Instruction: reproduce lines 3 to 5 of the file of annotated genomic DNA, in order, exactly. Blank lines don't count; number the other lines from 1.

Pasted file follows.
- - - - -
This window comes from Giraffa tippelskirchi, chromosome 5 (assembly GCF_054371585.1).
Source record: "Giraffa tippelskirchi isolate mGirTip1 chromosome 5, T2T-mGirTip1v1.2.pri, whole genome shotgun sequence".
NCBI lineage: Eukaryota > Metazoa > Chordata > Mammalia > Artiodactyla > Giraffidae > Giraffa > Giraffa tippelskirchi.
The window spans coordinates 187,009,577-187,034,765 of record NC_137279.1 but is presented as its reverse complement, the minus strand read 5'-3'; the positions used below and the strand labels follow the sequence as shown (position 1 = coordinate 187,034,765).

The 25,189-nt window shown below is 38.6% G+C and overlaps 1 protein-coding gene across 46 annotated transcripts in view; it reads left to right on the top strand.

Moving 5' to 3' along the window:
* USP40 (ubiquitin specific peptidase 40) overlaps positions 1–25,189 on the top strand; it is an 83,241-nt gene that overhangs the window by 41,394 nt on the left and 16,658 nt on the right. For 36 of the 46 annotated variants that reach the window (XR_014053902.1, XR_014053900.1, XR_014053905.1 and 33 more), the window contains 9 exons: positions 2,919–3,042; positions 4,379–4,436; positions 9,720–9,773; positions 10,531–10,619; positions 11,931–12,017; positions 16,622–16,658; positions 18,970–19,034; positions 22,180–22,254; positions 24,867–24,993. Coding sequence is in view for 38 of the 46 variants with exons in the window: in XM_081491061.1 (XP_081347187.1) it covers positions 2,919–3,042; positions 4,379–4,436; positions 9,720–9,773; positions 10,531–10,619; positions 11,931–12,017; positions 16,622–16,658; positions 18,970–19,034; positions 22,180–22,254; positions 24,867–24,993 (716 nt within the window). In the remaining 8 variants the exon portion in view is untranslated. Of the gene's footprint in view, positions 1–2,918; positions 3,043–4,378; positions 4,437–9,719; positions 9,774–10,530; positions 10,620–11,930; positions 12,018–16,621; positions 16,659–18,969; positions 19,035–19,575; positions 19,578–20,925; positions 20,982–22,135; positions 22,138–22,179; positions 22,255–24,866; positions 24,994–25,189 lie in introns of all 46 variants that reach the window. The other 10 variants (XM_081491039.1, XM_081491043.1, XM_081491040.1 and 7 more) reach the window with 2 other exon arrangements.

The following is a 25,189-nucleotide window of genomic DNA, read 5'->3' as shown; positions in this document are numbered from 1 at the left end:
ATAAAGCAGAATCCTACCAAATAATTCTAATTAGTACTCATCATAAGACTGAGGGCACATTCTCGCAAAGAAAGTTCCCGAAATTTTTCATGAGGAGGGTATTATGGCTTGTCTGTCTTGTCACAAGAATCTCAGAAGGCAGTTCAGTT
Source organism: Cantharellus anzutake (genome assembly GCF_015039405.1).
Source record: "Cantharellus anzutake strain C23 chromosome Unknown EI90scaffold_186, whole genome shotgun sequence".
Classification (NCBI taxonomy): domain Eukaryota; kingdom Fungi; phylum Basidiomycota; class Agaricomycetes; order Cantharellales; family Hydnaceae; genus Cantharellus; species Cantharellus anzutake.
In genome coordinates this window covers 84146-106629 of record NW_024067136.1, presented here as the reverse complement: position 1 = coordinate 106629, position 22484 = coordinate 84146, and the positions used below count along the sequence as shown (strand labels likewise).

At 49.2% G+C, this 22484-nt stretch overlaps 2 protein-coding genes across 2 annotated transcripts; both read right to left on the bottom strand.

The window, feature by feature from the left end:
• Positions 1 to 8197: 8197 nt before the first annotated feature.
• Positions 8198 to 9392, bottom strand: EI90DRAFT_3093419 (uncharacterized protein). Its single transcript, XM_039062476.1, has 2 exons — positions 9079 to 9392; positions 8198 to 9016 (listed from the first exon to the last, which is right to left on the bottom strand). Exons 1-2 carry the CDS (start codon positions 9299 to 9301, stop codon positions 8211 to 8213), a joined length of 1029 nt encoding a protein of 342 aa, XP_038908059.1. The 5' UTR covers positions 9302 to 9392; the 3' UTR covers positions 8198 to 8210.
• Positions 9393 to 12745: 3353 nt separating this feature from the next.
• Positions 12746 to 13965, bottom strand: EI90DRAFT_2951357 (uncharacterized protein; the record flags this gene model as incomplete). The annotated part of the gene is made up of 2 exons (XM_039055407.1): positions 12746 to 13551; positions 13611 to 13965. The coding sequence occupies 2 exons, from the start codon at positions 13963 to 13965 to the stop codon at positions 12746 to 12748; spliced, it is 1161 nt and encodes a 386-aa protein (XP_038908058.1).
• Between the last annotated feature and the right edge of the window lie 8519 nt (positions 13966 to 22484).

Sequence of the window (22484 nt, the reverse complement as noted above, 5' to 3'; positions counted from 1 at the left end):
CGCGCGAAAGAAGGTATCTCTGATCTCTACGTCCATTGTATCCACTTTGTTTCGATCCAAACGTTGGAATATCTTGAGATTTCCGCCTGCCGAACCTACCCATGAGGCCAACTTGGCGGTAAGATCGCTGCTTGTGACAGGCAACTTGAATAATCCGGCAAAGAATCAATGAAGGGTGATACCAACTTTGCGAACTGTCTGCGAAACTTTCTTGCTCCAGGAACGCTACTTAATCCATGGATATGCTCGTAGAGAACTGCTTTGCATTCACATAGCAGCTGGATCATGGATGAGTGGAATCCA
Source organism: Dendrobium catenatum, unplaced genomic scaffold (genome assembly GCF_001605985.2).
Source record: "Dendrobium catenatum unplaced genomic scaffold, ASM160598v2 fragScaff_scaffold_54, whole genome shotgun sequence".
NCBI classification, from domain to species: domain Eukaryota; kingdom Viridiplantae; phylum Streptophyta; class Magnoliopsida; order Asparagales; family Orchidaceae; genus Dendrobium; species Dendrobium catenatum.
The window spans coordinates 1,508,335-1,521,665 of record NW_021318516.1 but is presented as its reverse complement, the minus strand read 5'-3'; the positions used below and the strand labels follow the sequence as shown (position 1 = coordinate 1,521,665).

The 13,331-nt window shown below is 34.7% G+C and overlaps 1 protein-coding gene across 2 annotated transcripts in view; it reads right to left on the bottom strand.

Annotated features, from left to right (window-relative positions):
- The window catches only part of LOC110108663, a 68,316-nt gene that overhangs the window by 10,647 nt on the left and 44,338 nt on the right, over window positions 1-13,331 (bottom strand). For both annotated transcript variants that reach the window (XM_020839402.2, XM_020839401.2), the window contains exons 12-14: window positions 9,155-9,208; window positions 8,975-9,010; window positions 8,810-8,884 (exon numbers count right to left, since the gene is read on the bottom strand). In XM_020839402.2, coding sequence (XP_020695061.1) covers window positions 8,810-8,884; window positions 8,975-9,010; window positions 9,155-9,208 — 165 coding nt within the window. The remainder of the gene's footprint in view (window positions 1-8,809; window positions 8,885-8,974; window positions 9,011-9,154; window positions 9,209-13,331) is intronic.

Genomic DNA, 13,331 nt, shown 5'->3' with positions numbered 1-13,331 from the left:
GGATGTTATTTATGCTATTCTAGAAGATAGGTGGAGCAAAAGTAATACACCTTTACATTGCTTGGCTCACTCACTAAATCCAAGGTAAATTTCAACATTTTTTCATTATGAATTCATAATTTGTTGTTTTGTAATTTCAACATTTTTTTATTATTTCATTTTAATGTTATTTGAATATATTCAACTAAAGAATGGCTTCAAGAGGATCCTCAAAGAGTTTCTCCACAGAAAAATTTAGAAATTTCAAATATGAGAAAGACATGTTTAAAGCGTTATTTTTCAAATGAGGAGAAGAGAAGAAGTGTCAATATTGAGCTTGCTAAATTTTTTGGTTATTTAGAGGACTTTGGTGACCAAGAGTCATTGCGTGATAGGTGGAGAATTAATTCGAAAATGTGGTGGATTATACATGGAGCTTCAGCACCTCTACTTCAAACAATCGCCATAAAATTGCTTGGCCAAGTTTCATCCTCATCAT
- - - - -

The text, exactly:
NCBI lineage: Eukaryota > Metazoa > Chordata > Mammalia > Artiodactyla > Giraffidae > Giraffa > Giraffa tippelskirchi.
The window spans coordinates 187,009,577-187,034,765 of record NC_137279.1 but is presented as its reverse complement, the minus strand read 5'-3'; the positions used below and the strand labels follow the sequence as shown (position 1 = coordinate 187,034,765).

The 25,189-nt window shown below is 38.6% G+C and overlaps 1 protein-coding gene across 46 annotated transcripts in view; it reads left to right on the top strand.